Compression neuropathy

3.7 3 votes
Article Rating

A 16-year-old club player presented approximately two weeks after an inversion injury to his right foot, sustained during a slide tackle. He was able to limp off the field but was unable to continue. Over the next few days he developed progressive weakness in his right foot. On examination he was unable to dorsiflex the ankle, extend the toes, invert the foot, or evert against gravity. There was loss of light touch perception in the distribution of the deep peroneal nerve and mild alteration of perception to light touch in the distribution of the superficial peroneal nerve. There was moderate tenderness over the common peroneal nerve at the fibular neck and quite significant tenderness in the junction of the proximal and middle thirds of the anterior compartment of the leg.

Ultrasound imaging performed shortly after the injury (not shown here) showed a tear in the peroneus longus muscle. Subsequent MRI images further defined the injury to the proximal peroneus longus. There is a ‘grade 3’ muscular tear with a 4 cm intramuscular haematoma and retraction of the central tendon. The haematoma is associated with bulging of the peroneus musculature within the axial plane, which likely causes mechanical pressure on the common peroneal nerve at the fibular neck. The nerve appears otherwise anatomically normal.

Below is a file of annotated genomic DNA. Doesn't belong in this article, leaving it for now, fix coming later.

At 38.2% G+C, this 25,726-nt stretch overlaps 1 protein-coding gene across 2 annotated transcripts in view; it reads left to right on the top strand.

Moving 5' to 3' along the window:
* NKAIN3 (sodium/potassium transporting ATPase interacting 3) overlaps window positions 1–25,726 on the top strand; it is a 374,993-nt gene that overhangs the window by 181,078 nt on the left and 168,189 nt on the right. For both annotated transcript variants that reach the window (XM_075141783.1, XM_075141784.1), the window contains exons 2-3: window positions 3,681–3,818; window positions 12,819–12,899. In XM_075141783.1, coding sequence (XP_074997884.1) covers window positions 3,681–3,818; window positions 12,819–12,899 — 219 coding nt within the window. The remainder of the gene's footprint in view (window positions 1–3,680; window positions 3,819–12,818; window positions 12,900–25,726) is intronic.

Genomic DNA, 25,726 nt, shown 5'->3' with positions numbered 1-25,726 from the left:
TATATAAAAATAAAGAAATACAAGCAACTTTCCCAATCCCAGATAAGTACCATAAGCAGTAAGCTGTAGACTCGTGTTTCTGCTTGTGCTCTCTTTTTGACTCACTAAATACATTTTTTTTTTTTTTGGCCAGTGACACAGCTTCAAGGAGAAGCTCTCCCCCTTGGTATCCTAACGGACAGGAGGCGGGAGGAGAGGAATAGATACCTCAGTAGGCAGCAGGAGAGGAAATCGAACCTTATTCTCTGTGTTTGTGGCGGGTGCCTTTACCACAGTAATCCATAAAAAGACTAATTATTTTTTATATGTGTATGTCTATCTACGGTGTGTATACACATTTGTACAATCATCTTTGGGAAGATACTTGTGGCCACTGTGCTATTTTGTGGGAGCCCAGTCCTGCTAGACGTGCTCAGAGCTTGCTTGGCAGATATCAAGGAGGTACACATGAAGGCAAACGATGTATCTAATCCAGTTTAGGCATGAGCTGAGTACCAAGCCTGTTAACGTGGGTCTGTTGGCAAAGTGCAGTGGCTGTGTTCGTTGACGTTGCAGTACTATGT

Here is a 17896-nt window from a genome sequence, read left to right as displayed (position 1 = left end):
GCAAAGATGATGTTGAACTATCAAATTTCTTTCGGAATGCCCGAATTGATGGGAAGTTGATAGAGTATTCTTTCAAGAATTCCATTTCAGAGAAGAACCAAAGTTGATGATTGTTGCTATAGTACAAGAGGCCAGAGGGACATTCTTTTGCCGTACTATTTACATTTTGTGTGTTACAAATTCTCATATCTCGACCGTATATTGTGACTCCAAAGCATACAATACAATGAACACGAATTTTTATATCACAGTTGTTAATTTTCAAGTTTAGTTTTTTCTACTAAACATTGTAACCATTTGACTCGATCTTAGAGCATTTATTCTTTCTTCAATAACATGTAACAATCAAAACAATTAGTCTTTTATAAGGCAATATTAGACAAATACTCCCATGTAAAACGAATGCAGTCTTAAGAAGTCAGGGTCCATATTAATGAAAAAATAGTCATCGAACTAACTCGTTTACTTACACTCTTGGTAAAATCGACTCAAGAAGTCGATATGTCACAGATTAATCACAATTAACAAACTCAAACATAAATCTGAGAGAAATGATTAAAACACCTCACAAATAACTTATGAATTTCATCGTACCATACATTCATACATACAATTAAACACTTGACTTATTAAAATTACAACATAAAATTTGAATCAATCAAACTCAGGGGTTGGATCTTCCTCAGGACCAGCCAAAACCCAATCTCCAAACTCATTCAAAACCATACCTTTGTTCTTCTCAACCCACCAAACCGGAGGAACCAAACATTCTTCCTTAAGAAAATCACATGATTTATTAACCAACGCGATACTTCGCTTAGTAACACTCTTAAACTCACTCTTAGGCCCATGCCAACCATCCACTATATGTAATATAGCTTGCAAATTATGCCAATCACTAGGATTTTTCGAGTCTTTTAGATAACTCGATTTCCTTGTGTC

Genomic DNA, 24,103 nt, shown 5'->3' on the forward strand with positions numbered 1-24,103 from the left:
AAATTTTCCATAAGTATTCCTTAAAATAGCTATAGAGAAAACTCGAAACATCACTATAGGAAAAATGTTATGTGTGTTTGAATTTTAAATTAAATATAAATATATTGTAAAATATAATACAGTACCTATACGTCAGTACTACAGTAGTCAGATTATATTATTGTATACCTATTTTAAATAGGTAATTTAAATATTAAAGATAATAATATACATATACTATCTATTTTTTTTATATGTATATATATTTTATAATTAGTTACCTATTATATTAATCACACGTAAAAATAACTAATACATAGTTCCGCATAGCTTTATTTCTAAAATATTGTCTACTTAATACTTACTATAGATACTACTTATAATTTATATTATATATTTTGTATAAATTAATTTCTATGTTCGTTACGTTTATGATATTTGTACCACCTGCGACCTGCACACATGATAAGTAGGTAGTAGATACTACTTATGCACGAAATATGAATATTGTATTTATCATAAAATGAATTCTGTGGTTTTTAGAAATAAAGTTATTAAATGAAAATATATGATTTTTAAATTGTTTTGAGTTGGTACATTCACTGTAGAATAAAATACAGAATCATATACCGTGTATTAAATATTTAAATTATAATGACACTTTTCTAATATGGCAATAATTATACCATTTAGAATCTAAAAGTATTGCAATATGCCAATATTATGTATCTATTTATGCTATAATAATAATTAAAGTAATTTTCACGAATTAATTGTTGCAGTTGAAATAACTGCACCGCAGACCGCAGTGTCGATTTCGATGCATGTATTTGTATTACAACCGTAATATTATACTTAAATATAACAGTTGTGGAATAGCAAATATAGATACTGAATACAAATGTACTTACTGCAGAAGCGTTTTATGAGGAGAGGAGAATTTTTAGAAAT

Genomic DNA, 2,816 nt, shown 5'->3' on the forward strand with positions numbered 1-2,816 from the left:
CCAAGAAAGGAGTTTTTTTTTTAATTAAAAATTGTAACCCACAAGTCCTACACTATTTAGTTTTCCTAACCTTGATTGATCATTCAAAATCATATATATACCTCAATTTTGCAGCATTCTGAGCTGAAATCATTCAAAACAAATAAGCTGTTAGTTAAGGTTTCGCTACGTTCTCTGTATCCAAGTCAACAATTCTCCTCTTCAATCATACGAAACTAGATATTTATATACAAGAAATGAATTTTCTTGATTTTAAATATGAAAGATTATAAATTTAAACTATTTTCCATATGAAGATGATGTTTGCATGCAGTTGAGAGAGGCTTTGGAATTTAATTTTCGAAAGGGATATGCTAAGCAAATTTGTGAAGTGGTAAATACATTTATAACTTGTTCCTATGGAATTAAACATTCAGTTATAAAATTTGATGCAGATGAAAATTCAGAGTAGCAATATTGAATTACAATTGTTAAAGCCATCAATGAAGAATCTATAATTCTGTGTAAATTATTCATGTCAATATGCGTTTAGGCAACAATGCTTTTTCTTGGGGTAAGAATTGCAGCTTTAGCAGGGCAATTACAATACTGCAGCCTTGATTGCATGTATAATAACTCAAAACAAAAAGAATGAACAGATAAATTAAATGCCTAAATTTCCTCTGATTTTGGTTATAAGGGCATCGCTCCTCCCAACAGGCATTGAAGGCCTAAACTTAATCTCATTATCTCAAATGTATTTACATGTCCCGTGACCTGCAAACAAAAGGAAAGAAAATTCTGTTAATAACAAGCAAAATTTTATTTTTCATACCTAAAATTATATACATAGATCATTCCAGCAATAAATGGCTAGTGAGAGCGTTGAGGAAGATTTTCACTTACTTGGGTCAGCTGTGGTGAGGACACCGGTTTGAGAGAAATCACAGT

This patient was treated with a temporary ankle-foot orthosis (AFO) to manage his foot drop. Consideration was given to aspirating the haematoma however this was not done as it was not certain that this would be either possible or effective. His strength progressively recovered over a three month period and he was able to return to football without any ongoing disability.

The common peroneal, superficial peroneal, and saphenous nerves are the most common nerves at risk of compression (or other injury) in the lower leg. This is most commonly related to trauma. Common peroneal nerve entrapment can be caused by external compressive sources which include poorly fitting plaster casts and knee braces. “Internal” compressive sources include osteophytes, proximal tibiofibular joint ganglion cysts and haematomas (as seen in this case). The nerve can also be affected following an ankle sprain/inversion injury where a traction-type mechanism occurs. The common peroneal nerve can also be injured after repetitive exercises involving inversion and eversion, such as running and cycling. Finally, knee surgery is a documented cause of injury.

Imaging studies can be useful to assess for a mechanical cause of compression. MRI and ultrasound are the most commonly used modalities for this assessment. Nerve conduction studies can also be useful where the diagnosis is in doubt, or to assess the potential for recovery when the symptoms have been more prolonged. This type of test is generally not useful during the first 4-6 weeks post-injury.

Important notice
FIFA does not bear any responsibility for the accuracy and completeness of any information provided in the “Radiology Review” features and cannot be held liable with regard to the information provided or any acts or omissions occurring on the basis of this information.

Notify of
Inline Feedbacks
View all comments